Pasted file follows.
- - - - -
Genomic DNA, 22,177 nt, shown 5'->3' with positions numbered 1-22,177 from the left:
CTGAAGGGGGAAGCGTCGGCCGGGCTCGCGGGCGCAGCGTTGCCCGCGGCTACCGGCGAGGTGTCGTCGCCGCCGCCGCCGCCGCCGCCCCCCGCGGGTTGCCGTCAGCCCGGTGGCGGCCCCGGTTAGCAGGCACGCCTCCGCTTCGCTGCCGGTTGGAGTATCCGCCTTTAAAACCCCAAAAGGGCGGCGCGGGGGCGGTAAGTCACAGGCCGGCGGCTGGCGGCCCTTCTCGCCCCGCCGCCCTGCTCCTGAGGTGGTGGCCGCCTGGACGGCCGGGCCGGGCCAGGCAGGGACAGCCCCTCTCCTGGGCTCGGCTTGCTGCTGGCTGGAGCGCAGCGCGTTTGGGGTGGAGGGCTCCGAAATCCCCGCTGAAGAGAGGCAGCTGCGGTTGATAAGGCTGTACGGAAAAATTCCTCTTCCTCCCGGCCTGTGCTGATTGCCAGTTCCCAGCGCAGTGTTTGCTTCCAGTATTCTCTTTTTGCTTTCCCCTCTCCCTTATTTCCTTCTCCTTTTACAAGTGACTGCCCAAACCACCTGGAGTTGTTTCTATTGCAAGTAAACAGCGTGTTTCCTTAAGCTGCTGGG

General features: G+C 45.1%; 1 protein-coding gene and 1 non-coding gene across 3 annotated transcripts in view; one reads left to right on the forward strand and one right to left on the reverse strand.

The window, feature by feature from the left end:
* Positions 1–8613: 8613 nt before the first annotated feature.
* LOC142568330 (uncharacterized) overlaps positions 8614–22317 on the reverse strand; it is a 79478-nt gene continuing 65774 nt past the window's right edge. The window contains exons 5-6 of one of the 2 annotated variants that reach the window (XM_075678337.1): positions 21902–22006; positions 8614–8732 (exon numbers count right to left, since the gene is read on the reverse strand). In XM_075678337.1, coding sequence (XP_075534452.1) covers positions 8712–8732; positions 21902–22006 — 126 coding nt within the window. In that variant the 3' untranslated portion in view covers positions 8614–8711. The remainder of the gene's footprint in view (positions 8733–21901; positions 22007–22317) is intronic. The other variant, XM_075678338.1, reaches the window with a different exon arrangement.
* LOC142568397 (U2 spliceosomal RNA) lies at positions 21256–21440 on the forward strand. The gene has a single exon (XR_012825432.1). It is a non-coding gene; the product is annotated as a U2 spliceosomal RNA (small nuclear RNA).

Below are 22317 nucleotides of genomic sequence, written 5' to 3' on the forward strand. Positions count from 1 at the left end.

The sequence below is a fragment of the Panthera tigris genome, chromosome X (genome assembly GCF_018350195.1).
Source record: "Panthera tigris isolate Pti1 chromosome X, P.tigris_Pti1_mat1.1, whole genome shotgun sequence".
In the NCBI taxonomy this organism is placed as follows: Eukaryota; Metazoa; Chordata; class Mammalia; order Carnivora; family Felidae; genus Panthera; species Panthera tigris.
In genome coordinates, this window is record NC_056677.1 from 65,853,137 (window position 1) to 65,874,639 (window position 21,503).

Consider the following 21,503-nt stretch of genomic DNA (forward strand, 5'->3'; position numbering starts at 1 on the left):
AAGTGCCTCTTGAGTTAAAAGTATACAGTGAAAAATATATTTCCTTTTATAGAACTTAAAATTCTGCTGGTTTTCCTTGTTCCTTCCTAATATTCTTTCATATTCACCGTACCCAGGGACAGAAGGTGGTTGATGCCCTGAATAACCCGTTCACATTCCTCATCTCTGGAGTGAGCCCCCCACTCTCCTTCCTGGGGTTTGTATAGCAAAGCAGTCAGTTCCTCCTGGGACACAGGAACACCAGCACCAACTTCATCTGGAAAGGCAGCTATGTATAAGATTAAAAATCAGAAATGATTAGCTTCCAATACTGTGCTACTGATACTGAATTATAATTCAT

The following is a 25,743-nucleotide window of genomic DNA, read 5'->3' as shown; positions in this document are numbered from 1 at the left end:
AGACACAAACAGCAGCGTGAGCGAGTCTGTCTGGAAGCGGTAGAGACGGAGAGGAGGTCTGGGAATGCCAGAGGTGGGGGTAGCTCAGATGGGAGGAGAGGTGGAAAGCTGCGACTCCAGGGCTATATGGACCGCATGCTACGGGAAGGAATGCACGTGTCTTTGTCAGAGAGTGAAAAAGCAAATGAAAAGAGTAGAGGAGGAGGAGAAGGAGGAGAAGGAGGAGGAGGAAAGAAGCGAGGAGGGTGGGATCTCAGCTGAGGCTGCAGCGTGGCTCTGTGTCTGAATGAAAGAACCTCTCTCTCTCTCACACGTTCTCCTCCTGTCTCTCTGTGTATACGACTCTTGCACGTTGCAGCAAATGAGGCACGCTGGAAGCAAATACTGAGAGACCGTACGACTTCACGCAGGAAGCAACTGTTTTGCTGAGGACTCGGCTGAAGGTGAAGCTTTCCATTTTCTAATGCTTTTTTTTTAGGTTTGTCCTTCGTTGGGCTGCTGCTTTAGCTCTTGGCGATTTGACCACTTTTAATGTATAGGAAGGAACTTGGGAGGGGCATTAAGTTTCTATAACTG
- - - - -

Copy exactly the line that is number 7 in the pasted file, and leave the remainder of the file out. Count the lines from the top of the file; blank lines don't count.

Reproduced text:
* LOC142568397 (U2 spliceosomal RNA) lies at positions 21256–21440 on the forward strand. The gene has a single exon (XR_012825432.1). It is a non-coding gene; the product is annotated as a U2 spliceosomal RNA (small nuclear RNA).